Mayor Breed Announces Opening of 72 Behavioral Health Beds on Treasure Island

New residential step-down beds provide stable housing for people in substance use outpatient treatment programs who are at risk of homelessness

San Francisco, CA — Mayor London N. Breed and HealthRIGHT 360 today announced the opening of 72 new residential step-down beds on Treasure Island for people who are continuing outpatient substance use treatment and are at risk of homelessness. The beds are part of Mayor Breed’s efforts to expand the number of mental health and substance use treatment beds throughout the city and will be operated as part of HealthRIGHT 360’s Recovery Residence Program. Residential step-down beds are one type of behavioral health bed in the City’s system and provide a safe and stable place for people to live as they continue outpatient treatment for substance use disorders.

“This new facility will help so many people who are on the path to recovery but still need significant support to keep them healthy and housed,” said Mayor Breed. “Participating in substance use outpatient treatment and recovering from addiction is challenging enough on its own, and people shouldn’t also have to worry about where they’ll sleep at night or how they’ll pay rent. We want people to get better, and by providing a safe place for them to stay, we can help them continue on the road to recovery.”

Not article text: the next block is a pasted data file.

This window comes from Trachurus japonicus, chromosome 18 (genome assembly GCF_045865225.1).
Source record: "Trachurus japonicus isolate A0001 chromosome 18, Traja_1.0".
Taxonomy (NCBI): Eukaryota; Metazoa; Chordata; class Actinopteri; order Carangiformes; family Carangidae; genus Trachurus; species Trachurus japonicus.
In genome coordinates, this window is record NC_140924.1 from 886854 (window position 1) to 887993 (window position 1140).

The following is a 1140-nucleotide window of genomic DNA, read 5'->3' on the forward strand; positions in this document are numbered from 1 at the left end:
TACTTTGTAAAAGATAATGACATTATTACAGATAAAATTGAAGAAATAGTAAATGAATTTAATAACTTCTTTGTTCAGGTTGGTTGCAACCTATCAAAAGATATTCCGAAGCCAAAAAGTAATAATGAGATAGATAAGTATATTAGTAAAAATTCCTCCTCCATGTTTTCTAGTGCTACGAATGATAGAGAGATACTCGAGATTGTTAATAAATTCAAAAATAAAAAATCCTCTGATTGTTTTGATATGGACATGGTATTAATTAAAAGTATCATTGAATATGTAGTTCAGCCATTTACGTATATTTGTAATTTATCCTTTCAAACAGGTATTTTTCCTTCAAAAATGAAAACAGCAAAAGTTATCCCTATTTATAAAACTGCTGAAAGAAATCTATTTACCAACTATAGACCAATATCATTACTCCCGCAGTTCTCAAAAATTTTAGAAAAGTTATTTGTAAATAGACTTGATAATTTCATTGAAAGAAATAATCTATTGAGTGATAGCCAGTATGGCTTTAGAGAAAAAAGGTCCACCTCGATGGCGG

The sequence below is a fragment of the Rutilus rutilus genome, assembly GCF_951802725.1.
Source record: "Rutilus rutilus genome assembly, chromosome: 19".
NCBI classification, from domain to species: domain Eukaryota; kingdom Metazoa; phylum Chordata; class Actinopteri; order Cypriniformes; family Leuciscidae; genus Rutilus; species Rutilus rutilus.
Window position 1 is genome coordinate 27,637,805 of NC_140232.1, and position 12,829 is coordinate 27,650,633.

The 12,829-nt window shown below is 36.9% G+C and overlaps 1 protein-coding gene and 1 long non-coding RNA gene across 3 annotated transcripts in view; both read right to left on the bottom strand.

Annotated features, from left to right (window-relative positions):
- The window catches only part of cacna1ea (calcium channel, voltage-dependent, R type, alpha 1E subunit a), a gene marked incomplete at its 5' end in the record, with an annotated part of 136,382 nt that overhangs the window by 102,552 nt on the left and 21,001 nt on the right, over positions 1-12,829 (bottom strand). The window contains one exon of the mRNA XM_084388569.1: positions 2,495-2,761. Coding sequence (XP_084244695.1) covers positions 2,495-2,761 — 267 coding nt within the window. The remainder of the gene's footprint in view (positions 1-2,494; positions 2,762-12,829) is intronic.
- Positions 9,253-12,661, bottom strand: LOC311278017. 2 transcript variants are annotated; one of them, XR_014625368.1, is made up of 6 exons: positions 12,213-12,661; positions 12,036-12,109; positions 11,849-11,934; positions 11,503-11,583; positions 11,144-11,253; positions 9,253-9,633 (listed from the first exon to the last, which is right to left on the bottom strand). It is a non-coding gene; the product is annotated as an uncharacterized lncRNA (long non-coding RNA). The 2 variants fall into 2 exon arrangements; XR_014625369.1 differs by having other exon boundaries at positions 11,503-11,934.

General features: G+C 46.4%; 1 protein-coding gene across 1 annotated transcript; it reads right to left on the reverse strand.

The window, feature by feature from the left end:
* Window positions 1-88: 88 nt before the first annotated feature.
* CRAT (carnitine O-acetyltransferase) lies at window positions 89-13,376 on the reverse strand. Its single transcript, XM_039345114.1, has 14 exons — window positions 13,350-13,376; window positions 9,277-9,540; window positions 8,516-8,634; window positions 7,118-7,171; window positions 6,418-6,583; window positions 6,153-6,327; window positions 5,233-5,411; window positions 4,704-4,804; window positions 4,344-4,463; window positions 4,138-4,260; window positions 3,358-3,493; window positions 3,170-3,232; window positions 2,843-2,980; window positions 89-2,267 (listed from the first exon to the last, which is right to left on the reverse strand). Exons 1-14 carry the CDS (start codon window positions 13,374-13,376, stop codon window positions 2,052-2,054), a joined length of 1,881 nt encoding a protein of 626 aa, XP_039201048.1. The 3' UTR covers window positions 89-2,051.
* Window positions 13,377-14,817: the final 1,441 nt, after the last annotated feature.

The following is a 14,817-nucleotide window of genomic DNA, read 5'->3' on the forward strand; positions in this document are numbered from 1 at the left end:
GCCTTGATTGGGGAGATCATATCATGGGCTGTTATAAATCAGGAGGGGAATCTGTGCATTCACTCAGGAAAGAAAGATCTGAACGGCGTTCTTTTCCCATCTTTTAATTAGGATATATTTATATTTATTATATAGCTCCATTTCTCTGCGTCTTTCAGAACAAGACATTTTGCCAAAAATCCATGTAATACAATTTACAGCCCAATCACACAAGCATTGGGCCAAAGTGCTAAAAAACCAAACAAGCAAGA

The 72 beds on Treasure Island were funded through a combination of excess Educational Revenue Augmentation Funds in Fiscal Year 2018-19 and 2019-20 and a contract with HealthRIGHT 360 from the California Department of Health Care Services. The residential step-down beds are for people who are transitioning from more intensive substance use residential programs into outpatient services. The beds are in a recently renovated, home-like environment with a spacious backyard. On-site recovery coaches provide residents with mentorship and support, and assist residents with finding and maintaining a job, building social skills, self-esteem, and goal setting.

The Department of Public Health (DPH) contracts with service providers in the City, like HealthRIGHT 360, to operate facilities at various levels of care in the behavioral health system. The City currently funds approximately 2,000 behavioral health beds at multiple levels of care. Since taking office, Mayor Breed has identified funding for more than 200 behavioral health beds, and is committed to adding additional beds to the system of care.

“When people step up and participate in drug treatment, it is crucial that they have a place to live while receiving ongoing care,” said Supervisor Matt Haney. “The 72 people who will live in this facility are people who might otherwise have slipped through the cracks and back out onto the streets.  We all know that there is a crisis on our streets, and we urgently require a dramatic expansion of mental health and substance use treatment beds and resources. This new residential facility is a reason for celebration, and I am looking forward to partnering with the Mayor to build many more beds through Mental Health SF.”